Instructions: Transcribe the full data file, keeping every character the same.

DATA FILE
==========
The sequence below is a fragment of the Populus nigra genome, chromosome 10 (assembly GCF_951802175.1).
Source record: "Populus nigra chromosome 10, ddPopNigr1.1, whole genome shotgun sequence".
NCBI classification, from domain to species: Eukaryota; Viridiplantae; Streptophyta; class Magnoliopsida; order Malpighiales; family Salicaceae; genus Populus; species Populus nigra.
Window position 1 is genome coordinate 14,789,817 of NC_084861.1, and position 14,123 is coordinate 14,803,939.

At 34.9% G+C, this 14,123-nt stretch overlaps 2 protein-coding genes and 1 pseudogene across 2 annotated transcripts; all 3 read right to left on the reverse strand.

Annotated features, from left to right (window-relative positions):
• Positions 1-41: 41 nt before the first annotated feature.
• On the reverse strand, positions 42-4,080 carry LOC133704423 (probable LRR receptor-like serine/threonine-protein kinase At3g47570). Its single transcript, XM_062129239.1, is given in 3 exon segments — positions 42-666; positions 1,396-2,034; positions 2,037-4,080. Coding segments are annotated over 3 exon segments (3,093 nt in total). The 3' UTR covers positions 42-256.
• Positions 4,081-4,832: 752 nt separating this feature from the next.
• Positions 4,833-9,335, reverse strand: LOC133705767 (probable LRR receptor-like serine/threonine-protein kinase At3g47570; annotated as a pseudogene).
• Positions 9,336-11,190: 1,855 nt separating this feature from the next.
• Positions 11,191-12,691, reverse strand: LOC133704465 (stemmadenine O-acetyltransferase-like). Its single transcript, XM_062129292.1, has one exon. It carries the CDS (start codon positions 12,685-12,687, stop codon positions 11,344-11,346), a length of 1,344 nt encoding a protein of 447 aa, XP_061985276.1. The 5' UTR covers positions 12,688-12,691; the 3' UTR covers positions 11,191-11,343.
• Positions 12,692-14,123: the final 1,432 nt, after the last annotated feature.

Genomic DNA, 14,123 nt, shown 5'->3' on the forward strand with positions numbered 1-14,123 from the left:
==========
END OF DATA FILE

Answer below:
The sequence below is a fragment of the Populus nigra genome, chromosome 10 (assembly GCF_951802175.1).
Source record: "Populus nigra chromosome 10, ddPopNigr1.1, whole genome shotgun sequence".
NCBI classification, from domain to species: Eukaryota; Viridiplantae; Streptophyta; class Magnoliopsida; order Malpighiales; family Salicaceae; genus Populus; species Populus nigra.
Window position 1 is genome coordinate 14,789,817 of NC_084861.1, and position 14,123 is coordinate 14,803,939.

At 34.9% G+C, this 14,123-nt stretch overlaps 2 protein-coding genes and 1 pseudogene across 2 annotated transcripts; all 3 read right to left on the reverse strand.

Annotated features, from left to right (window-relative positions):
• Positions 1-41: 41 nt before the first annotated feature.
• On the reverse strand, positions 42-4,080 carry LOC133704423 (probable LRR receptor-like serine/threonine-protein kinase At3g47570). Its single transcript, XM_062129239.1, is given in 3 exon segments — positions 42-666; positions 1,396-2,034; positions 2,037-4,080. Coding segments are annotated over 3 exon segments (3,093 nt in total). The 3' UTR covers positions 42-256.
• Positions 4,081-4,832: 752 nt separating this feature from the next.
• Positions 4,833-9,335, reverse strand: LOC133705767 (probable LRR receptor-like serine/threonine-protein kinase At3g47570; annotated as a pseudogene).
• Positions 9,336-11,190: 1,855 nt separating this feature from the next.
• Positions 11,191-12,691, reverse strand: LOC133704465 (stemmadenine O-acetyltransferase-like). Its single transcript, XM_062129292.1, has one exon. It carries the CDS (start codon positions 12,685-12,687, stop codon positions 11,344-11,346), a length of 1,344 nt encoding a protein of 447 aa, XP_061985276.1. The 5' UTR covers positions 12,688-12,691; the 3' UTR covers positions 11,191-11,343.
• Positions 12,692-14,123: the final 1,432 nt, after the last annotated feature.

Genomic DNA, 14,123 nt, shown 5'->3' on the forward strand with positions numbered 1-14,123 from the left: